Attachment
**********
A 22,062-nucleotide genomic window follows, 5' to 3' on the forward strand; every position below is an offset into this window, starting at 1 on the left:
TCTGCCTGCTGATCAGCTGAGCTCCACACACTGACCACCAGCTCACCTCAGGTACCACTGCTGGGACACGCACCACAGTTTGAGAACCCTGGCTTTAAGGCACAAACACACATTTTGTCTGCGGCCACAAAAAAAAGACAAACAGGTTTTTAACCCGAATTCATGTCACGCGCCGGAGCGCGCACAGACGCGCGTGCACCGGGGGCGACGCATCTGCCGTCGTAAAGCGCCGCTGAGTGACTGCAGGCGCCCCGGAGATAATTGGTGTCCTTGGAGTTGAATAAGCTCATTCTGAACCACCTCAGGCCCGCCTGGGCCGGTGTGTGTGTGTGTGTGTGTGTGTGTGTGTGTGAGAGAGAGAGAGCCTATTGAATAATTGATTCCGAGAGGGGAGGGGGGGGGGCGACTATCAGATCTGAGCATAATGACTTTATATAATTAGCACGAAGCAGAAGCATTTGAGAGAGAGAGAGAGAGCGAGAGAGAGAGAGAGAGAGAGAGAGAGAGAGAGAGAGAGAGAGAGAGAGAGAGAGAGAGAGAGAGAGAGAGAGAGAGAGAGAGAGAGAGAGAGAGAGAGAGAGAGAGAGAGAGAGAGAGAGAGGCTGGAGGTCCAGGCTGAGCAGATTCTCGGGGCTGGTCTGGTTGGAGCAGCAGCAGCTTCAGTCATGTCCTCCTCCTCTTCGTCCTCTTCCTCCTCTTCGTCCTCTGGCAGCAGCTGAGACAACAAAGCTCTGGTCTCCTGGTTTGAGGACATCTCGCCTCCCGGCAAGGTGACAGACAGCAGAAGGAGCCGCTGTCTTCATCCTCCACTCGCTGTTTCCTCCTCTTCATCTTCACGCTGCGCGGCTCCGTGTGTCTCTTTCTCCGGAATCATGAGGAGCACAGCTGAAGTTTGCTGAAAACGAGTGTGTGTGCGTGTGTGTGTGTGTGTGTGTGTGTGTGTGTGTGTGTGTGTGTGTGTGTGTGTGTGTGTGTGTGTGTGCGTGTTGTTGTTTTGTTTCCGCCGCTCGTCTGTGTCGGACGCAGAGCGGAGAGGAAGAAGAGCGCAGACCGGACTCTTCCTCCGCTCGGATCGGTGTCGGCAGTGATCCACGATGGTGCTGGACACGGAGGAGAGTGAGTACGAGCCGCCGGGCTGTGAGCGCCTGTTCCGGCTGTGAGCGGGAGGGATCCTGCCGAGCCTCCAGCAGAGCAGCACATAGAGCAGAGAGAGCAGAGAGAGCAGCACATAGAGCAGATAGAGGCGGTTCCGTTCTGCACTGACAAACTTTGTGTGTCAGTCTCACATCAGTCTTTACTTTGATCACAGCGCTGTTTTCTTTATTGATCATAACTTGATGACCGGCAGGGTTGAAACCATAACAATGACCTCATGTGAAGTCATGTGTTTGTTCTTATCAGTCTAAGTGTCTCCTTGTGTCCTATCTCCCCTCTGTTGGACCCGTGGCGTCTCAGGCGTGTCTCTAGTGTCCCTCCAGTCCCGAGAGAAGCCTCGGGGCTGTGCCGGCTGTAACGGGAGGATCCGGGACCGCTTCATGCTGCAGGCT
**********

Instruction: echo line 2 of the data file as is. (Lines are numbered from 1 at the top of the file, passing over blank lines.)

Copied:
TCTGCCTGCTGATCAGCTGAGCTCCACACACTGACCACCAGCTCACCTCAGGTACCACTGCTGGGACACGCACCACAGTTTGAGAACCCTGGCTTTAAGGCACAAACACACATTTTGTCTGCGGCCACAAAAAAAAGACAAACAGGTTTTTAACCCGAATTCATGTCACGCGCCGGAGCGCGCACAGACGCGCGTGCACCGGGGGCGACGCATCTGCCGTCGTAAAGCGCCGCTGAGTGACTGCAGGCGCCCCGGAGATAATTGGTGTCCTTGGAGTTGAATAAGCTCATTCTGAACCACCTCAGGCCCGCCTGGGCCGGTGTGTGTGTGTGTGTGTGTGTGTGTGTGTGTGAGAGAGAGAGAGCCTATTGAATAATTGATTCCGAGAGGGGAGGGGGGGGGGCGACTATCAGATCTGAGCATAATGACTTTATATAATTAGCACGAAGCAGAAGCATTTGAGAGAGAGAGAGAGAGCGAGAGAGAGAGAGAGAGAGAGAGAGAGAGAGAGAGAGAGAGAGAGAGAGAGAGAGAGAGAGAGAGAGAGAGAGAGAGAGAGAGAGAGAGAGAGAGAGAGAGAGAGAGAGAGAGAGAGAGAGAGGCTGGAGGTCCAGGCTGAGCAGATTCTCGGGGCTGGTCTGGTTGGAGCAGCAGCAGCTTCAGTCATGTCCTCCTCCTCTTCGTCCTCTTCCTCCTCTTCGTCCTCTGGCAGCAGCTGAGACAACAAAGCTCTGGTCTCCTGGTTTGAGGACATCTCGCCTCCCGGCAAGGTGACAGACAGCAGAAGGAGCCGCTGTCTTCATCCTCCACTCGCTGTTTCCTCCTCTTCATCTTCACGCTGCGCGGCTCCGTGTGTCTCTTTCTCCGGAATCATGAGGAGCACAGCTGAAGTTTGCTGAAAACGAGTGTGTGTGCGTGTGTGTGTGTGTGTGTGTGTGTGTGTGTGTGTGTGTGTGTGTGTGTGTGTGTGTGTGTGTGTGTGCGTGTTGTTGTTTTGTTTCCGCCGCTCGTCTGTGTCGGACGCAGAGCGGAGAGGAAGAAGAGCGCAGACCGGACTCTTCCTCCGCTCGGATCGGTGTCGGCAGTGATCCACGATGGTGCTGGACACGGAGGAGAGTGAGTACGAGCCGCCGGGCTGTGAGCGCCTGTTCCGGCTGTGAGCGGGAGGGATCCTGCCGAGCCTCCAGCAGAGCAGCACATAGAGCAGAGAGAGCAGAGAGAGCAGCACATAGAGCAGATAGAGGCGGTTCCGTTCTGCACTGACAAACTTTGTGTGTCAGTCTCACATCAGTCTTTACTTTGATCACAGCGCTGTTTTCTTTATTGATCATAACTTGATGACCGGCAGGGTTGAAACCATAACAATGACCTCATGTGAAGTCATGTGTTTGTTCTTATCAGTCTAAGTGTCTCCTTGTGTCCTATCTCCCCTCTGTTGGACCCGTGGCGTCTCAGGCGTGTCTCTAGTGTCCCTCCAGTCCCGAGAGAAGCCTCGGGGCTGTGCCGGCTGTAACGGGAGGATCCGGGACCGCTTCATGCTGCAGGCT